During the past week when you’ve opened up your Facebook feed and scrolled through a chain of coronavirus articles, you may have stumbled across the phrase,
“Having a daughter does not make a man decent. Having a wife does not make a decent man. Treating people with dignity and respect makes a decent man.”
These were just a few of the moving words that Alexandria Ocasio-Cortez (also known as AOC), the first-term Democrat from New York, states in her speech on the floor of the House of Representatives last week. The speech came after Republican Ted Yoho, approached Representative Alexandria Ocasio-Cortez on the steps of the Capitol, having just voted, and called her “disgusting,” “out of her mind,” and worse…
Too often, when American politicians find their way onto our newsfeeds, it is for the wrong reasons. However, AOC’s recent speech is trending for all the right reasons and here’s why –
She is the youngest woman to ever be elected into American congress and is standing on the floor of the House of Representatives defending herself against a much older, male in power.
American politics is dominated by disreputable male characters. President Trump has been held accountable on multiple occasions for his abusive language and poor attitude towards women. He has built a Republican party that reflects these traits and AOC’s encounter with Yoho is a prime example.
For AOC to stand on the floor of the House of Representatives, as the youngest female in history to be elected into congress and tell her narrative of how Mr. Yoho approached her with his male colleague and called her, “disgusting,” “out of her mind,” “and “a f*cking b*tch,” is incredibly brave. To then follow this recount of events by defending herself, ignites a spark of empowerment in the hearts of all women.
Her motive to speak out about the incident was to ensure young girls do not excuse or accept verbal abuse from men.
Alexandria Ocasio-Cortez states in her speech that Representative Yoho’s comments “were not deeply hurtful or piercing” to her. She explains that she has encountered this harassment in all areas throughout her life.
She was “going to pack it up and go home,” as it was just another day in her life as a woman. However, when she heard Yoho making excuses for his comments towards her, she decided to speak out.
“I could not allow my nieces, I could not allow the little girls I go home to, I could not allow victims of verbal abuse, and worse, to see that, to see that as an excuse, and to see our congress accept it as legitimate and accept it as an apology.”
Her motive for taking to the microphone was to stand with younger women, ensuring they do not tolerate or accept verbal attacks from men.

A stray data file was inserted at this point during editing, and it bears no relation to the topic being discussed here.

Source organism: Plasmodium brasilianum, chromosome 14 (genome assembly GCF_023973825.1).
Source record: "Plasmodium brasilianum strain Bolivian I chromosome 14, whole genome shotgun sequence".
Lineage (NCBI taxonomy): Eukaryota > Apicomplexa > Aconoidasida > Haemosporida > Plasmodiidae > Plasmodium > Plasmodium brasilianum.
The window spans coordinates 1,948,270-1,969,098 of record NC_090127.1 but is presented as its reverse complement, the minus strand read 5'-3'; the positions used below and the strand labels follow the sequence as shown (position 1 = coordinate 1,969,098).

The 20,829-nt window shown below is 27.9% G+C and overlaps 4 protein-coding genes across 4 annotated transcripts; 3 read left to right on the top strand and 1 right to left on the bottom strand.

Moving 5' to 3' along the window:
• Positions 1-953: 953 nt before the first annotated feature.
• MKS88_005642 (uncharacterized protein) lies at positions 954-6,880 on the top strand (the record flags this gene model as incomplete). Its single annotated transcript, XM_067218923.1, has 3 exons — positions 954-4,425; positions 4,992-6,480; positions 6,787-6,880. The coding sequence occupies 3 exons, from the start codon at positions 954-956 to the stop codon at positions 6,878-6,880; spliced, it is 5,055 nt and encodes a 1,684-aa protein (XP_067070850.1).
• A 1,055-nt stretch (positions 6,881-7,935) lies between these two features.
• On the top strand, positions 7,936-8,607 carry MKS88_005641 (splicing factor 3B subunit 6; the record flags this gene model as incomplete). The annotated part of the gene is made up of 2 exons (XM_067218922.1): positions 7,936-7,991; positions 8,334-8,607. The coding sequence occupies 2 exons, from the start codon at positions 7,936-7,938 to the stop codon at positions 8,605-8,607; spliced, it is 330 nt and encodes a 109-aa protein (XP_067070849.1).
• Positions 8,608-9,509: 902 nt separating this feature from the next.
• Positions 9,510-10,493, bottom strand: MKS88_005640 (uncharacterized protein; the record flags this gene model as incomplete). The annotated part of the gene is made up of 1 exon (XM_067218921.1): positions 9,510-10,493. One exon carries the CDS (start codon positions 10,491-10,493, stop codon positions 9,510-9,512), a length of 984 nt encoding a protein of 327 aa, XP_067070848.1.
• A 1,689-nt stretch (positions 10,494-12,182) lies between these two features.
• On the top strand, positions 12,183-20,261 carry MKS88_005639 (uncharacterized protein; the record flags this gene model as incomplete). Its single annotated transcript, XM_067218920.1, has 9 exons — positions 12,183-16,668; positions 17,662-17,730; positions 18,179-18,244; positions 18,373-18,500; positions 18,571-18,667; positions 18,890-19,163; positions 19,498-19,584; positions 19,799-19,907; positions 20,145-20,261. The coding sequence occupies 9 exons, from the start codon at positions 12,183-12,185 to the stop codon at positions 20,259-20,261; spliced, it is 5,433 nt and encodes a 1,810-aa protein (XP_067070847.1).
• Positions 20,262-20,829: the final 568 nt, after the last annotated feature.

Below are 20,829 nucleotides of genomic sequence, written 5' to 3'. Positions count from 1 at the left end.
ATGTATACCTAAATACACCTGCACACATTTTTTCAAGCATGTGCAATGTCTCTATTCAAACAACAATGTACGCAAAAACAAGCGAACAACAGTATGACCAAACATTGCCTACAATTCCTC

She calls out all men for using their wives, daughters, and family as shields of protection for inexcusable abuse.
Perhaps the most inspiring words of AOC’s speech were, “Having a daughter does not make a man decent. Having a wife does not make a decent man. Treating people with dignity and respect makes a decent man.”
Mr. Yoho attempted to excuse his behaviour by saying that he has a wife and a daughter and therefore, is a decent and respectful person. However, AOC quickly invalidated his comment when she states that she, “is someone’s daughter too,” and no child, no women, no man, no person, should ever be spoken to with such disrespect.
She acknowledges that this does not only happen to women in politics, but women in all professions, in multiple different areas of their lives, and it is not okay.
Before being elected into congress, AOC majored in international relations, was an activist, and worked as a waitress and a bartender. She mentions her previous occupations in her speech and states that she has “ridden the subways and walked the streets of New York City and this kind of language is not new.”
She unites all women by acknowledging that in some way, shape, or form, we have all been in her position and experienced verbal abuse, and that is the problem. AOC acknowledging that there is an issue and using her position to vocalise it is encouraging.
Alexandria Ocasio-Cortez doesn’t only defend herself but defends principle, and countless women, not only in America, but across the globe.
Alexandria Ocasio-Cortez closed her speech with, “Lastly, what I want to express to Mr. Yoho is gratitude.” Because he showed the world that any man, no matter their title, their position of power, if they have a daughter or if they have a wife, can still accost women without remorse. It happens everywhere, every single day, and by Alexandria Ocasio-Cortez calling him out in her speech, she defends, inspires, and empowers us all.